Monthly Archives: April 2012

Forging social care policy amid the white heat of a White Paper

By Martin Knapp

With the Government’s White Paper on Social Care expected soon, all eyes are turned to an area of just a few hundred square metres inWestminster. There, three major Government departments (Health, Treasury, Number 10) will be negotiating (perhaps fighting out) what policies will be included. Whilst we await details, we can expect the White Paper to cover future funding arrangements for long-term care and to set out what needs to be done to improve the delivery, quality and regulation of care and support. Proposals for better integration of health and social care are certain to feature.

The widely welcomed recommendations of the Dilnot Commission report from July 2011, setting out options for financing long-term care, would commit the Government to higher spending at precisely a time when budgets are being cut across the public sector. Many of the other suggestions outlined by the Coalition within months of coming to power – in its vision statement for social care published in November 2010 – might need to be reined in given the economic climate.

So how far can researchers help policy makers in this field? Can we help to deliver improvements in areas, such as the provision and financing of long-term care, that have challenged many of us before us?

PIRU’s role is building a platform of evidence to help the Department of Health to develop the Government’s proposals. We have, for example, been reviewing the evidence on levers that might be pulled to improve the quality of social care. Our literature review suggests that investment in staff training can offer some returns. Likewise, focussing on commissioning may make a difference. We are examining possible financial incentives. However, the evidence base is less than comprehensive in each of these areas.

We are also reviewing research from abroad and in this country on the ways and benefits of achieving closer integration between health and social care. It’s a debate with a long history. However, no country has achieved satisfactory integration of these sectors – each has different challenges. Indeed, even when we look at other countries that have successfully moved further than us on this issue, the picture is clouded by other variables. For example, health and social care systems offer a number of different interfaces with welfare benefits and housing systems. So there are no easy answers.

A familiar plea from the academic community in such circumstances is to call for further research. More realistic advice amid the white heat of Government policy making is to advocate that considerable care be taken in the implementation process. Where evidence is lacking, it will be vital to make sure that consultation is thorough and combined with sound modelling of the impacts of change.

Martin Knapp is Professor of Social Policy, Director of the Personal Social Services Research Unit at the London School of Economics and Political Science, and Director of the NIHR School for Social Care Research.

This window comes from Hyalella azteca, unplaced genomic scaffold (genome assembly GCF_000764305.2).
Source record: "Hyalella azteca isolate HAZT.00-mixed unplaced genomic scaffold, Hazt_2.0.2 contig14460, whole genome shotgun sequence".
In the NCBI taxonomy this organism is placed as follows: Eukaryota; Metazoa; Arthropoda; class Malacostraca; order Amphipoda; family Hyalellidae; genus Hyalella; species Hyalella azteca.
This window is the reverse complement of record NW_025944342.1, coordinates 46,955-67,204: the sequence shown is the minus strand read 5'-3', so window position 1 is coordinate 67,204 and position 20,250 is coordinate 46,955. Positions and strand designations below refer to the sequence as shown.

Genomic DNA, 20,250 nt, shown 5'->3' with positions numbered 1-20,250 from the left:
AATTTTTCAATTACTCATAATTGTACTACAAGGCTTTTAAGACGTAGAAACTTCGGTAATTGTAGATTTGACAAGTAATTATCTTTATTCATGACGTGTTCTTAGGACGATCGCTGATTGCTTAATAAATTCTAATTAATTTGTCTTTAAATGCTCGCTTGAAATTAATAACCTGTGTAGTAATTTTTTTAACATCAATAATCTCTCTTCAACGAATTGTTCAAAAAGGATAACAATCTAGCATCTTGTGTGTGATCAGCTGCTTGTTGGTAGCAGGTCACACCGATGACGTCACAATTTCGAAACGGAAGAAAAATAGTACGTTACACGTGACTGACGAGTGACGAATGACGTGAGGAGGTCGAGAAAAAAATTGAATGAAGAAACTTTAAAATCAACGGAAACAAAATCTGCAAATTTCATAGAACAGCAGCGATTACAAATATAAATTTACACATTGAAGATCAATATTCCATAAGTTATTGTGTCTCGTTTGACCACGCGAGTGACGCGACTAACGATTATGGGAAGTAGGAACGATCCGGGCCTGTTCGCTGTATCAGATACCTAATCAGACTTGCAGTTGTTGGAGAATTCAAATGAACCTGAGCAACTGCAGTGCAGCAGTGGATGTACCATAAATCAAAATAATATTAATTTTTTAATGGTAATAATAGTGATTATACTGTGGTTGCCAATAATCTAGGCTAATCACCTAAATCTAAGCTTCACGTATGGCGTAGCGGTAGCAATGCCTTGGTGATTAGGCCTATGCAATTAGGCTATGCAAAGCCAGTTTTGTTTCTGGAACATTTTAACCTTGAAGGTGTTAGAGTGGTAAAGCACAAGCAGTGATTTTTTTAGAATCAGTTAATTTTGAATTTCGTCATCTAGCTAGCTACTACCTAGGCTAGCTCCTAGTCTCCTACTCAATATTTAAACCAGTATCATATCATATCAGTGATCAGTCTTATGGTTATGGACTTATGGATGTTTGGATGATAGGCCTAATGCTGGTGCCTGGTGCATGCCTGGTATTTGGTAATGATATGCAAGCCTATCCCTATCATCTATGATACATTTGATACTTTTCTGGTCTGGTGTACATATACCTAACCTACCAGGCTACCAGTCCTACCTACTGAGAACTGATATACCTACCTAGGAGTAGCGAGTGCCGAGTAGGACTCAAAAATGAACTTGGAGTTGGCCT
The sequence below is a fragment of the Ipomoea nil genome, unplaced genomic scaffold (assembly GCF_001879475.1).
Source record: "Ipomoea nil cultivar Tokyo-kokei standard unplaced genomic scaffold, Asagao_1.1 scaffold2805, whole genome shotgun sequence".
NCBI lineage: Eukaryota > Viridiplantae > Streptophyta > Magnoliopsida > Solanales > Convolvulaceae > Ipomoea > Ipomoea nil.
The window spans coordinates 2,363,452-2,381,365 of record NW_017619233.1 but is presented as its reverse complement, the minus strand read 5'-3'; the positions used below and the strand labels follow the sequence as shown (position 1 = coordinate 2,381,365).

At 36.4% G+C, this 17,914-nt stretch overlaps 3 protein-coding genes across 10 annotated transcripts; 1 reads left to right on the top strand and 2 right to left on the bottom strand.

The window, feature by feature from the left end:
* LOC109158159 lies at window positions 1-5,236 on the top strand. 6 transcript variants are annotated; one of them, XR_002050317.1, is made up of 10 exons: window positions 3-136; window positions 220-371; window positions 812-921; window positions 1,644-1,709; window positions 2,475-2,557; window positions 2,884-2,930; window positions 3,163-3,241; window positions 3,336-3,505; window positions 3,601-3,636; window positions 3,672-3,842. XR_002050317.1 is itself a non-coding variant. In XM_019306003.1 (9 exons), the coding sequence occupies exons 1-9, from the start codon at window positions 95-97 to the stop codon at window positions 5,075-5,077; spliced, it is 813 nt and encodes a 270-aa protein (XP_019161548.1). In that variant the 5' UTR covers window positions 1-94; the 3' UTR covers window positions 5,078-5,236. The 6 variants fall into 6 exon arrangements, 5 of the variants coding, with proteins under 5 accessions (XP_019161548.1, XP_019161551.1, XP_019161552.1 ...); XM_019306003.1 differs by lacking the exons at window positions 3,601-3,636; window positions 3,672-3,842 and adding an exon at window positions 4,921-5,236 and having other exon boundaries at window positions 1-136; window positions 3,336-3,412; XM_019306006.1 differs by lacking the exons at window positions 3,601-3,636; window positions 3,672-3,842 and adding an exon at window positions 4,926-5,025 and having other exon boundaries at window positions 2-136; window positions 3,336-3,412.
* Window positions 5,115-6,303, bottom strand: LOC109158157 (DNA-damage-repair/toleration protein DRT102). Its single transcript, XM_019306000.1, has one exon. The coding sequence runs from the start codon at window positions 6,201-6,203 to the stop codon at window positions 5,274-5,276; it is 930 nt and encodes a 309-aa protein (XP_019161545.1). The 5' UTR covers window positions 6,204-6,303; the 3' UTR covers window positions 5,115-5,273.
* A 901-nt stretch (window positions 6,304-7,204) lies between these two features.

Desperately seeking the Steve Jobs of healthcare modelling

by James Barlow  

We know that health services need a shake-up. How else can we meet ever increasing demand while holding down costs and improving quality and productivity? But shake-ups, involving novel combinations of technology, services and infrastructure, can do a lot of damage – and still fail to achieve their goals.

Pilots can help but may not reflect the resource-constrained realities of mainstream roll-out. We need better ways to link up the context, process, costs and outcomes of potential innovations at different system levels.

Simulation models can do just this, allowing experimentation with different courses of action in a safe, quick and cheap way. They often temper perspectives that tend to over-estimate the reliability of prediction and bring uncertainty out in the open.

Such models for healthcare planning have been developed since the 1960s, improving communication between diverse stakeholders by creating a shared representation of the whole system. Latterly, powerful computers plus improved graphics and animation have helped, increasing both the potential and accessibility of models. Yet, despite success stories and academic endorsement, the technique has yet to catch on with many clinicians, health managers and policy-makers.

What’s the hold-up? As in many fields that require the adoption of sophisticated communications technology, it’s the ‘Steve Jobs’ problem. Simulation modelling needs to be a lot easier for the non-technically minded, so it feels like a dream, not a scary nightmare. In short, models and their results should be accessible to stakeholders with no or limited experience of modelling.

The pressure is mounting for this development. There is an increasing push on academia, the health services and the health care consultancy industry to ensure that appropriate analytical tools are created, driven partly by the new Cumberland Initiative (www.cumberland-initiative.org). But policy makers, though accustomed to simulation modelling at a Whitehall level, have yet to recognise fully its potential more locally.

We need all these sectors to back a step-change in presentation and usability now if simulation modelling is to become truly embedded in healthcare decision-making at all levels. Sadly, we can’t recruit into healthcare planning the current generation of 10 year olds who would probably find all of this technology more intuitive and easier to use than do their parents. We also cannot afford to delay important changes in service delivery until those 10 year olds find themselves running the NHS.

James Barlow is Professor of Technology and Innovation Management at Imperial College London. He is a co-investigator with PIRU and Co-Director of the Health and Care Infrastructure Research and Innovation Centre.